Extending the number of pregnant women given the common drug levothyroxine to boost thyroid hormone levels may lead to a reduced number of stillbirths, early caesarean sections and low-weight babies, according to a new study presented today at the Society for Endocrinology annual conference in Brighton.
The thyroid gland is an organ found in the base of the neck. It produces essential hormones that control the body's metabolism - the way we use energy. Thyroid hormones are also critical for foetal brain development, but babies cannot make any of their own until the second trimester and have to source all of it from their mothers.
2-3% of pregnant women have mild hypothyroidism, meaning they have low levels of thyroid hormones. This can be treated with a hormone replacement drug called levothyroxine.
In this study, researchers from the University of Cardiff investigated whether pregnant women with mild hypothyroidism and their babies would also benefit from levothyroxine treatment. They combined data from a thyroid screening study and linked it to routinely collected clinical data to study the effect of correcting borderline thyroid function on obstetric outcomes.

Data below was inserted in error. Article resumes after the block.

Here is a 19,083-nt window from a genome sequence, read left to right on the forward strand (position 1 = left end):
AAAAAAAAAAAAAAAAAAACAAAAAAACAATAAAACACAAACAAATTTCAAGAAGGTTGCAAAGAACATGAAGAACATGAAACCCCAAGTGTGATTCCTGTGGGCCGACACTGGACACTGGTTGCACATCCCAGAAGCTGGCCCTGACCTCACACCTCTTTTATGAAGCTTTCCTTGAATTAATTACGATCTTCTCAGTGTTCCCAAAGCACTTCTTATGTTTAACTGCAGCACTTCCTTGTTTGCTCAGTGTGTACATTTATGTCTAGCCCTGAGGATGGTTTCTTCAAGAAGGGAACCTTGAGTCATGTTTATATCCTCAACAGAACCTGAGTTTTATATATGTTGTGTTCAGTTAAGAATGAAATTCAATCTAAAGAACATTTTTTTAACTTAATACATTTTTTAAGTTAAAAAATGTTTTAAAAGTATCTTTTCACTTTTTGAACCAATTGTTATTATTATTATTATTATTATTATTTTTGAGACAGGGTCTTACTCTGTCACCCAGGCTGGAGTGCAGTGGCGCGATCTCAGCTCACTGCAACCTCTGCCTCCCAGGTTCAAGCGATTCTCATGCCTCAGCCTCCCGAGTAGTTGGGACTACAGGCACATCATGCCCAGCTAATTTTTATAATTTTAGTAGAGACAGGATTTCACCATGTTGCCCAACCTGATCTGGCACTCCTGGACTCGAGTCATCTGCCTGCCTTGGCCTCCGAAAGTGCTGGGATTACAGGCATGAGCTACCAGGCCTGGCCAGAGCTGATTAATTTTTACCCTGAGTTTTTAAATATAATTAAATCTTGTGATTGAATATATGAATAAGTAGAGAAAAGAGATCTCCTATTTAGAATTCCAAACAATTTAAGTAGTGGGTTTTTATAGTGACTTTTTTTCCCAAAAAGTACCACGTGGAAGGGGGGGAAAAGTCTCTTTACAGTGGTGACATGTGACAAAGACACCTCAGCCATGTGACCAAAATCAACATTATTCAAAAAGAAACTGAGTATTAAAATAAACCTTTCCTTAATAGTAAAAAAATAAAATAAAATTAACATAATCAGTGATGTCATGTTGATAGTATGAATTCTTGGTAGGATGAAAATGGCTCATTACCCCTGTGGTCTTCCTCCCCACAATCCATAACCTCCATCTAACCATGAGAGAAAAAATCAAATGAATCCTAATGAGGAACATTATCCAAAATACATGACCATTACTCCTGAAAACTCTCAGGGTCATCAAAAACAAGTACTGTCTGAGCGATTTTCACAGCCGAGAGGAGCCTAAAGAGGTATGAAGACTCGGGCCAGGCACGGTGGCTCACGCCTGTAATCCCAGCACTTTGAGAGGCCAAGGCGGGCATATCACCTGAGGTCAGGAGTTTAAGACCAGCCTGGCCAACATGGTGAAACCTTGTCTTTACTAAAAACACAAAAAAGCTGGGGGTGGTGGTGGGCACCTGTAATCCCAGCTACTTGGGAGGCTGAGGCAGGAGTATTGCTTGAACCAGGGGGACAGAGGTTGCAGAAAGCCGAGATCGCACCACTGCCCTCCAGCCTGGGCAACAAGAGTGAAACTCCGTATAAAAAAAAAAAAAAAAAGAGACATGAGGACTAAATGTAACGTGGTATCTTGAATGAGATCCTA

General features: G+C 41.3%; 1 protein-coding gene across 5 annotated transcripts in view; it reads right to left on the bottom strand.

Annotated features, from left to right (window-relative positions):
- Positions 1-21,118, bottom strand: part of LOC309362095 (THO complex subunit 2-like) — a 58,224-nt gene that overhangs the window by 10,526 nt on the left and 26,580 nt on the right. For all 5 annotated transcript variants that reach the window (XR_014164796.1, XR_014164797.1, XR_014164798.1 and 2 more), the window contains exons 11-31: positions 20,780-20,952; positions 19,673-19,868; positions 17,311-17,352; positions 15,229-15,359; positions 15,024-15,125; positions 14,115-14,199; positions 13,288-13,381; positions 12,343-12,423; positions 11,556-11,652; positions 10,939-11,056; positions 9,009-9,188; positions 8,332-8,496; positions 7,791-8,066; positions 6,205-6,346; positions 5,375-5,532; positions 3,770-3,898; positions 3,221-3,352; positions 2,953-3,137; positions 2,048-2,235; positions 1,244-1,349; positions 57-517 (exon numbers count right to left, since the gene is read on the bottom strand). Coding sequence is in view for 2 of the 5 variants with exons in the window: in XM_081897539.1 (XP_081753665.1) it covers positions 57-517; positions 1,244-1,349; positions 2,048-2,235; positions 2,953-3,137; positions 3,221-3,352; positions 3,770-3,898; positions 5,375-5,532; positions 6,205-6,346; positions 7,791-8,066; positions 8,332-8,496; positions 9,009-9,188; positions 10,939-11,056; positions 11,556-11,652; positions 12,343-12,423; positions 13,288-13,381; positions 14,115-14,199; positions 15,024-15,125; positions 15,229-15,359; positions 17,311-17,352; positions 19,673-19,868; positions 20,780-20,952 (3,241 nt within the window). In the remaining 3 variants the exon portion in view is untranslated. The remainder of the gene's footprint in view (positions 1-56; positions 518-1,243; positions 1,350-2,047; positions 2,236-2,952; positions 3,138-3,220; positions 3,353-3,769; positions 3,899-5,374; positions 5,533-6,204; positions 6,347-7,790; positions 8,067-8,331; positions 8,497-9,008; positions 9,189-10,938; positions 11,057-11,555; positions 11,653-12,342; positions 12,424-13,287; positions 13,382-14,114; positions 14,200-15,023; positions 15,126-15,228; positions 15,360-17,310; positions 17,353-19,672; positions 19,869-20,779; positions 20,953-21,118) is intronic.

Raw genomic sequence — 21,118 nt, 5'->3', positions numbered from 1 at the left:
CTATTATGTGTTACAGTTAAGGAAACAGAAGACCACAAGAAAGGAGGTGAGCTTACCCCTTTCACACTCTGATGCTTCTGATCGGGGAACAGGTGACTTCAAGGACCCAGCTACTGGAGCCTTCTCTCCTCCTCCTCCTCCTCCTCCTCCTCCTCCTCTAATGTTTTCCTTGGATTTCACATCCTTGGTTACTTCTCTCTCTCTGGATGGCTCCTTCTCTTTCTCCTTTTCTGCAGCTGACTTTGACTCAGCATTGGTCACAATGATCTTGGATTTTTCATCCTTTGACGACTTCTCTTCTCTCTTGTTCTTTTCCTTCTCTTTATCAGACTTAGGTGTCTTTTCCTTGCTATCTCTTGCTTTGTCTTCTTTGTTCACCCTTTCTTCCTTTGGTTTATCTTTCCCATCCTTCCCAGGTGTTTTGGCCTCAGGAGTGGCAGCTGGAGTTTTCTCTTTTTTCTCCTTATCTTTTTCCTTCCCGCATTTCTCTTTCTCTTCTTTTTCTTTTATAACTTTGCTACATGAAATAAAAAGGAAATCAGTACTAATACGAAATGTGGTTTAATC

The researchers analysed over 13,000 women who were 12-16 weeks pregnant, 518 of whom had mild hypothyroidism. Of these, 263 women received levothyroxine and the rest received no treatment. They assessed the women's pregnancy outcomes by measuring stillbirth rates, preterm delivery, length of stay at hospital, birth weight and the number of early caesarean sections.
They found that women with mild hypothyroidism treated with levothyroxine had a lower risk of giving birth to low weight babies and were also less likely to undergo an early caesarean. Untreated women with mild hypothyroidism were more likely to have a stillbirth than women with normal thyroid function and no stillbirths occurred in the treated group. However, there was no significant difference between the other obstetric outcomes or when all outcomes were combined.
"Our work raises the possibility of providing real benefits from using a safe, cheap and well established treatment by simply extending it to the number of pregnant women we treat," said Dr Peter Taylor, lead author of the study.
While further trials are needed to confirm these findings, Dr Taylor believes more substantial benefits might be found by treating the pregnant women at an earlier stage than used in this study. "We should consider universal thyroid screening in pregnancy as it compares favourably in terms of cost-effectiveness with other conditions that we currently screen for," he added.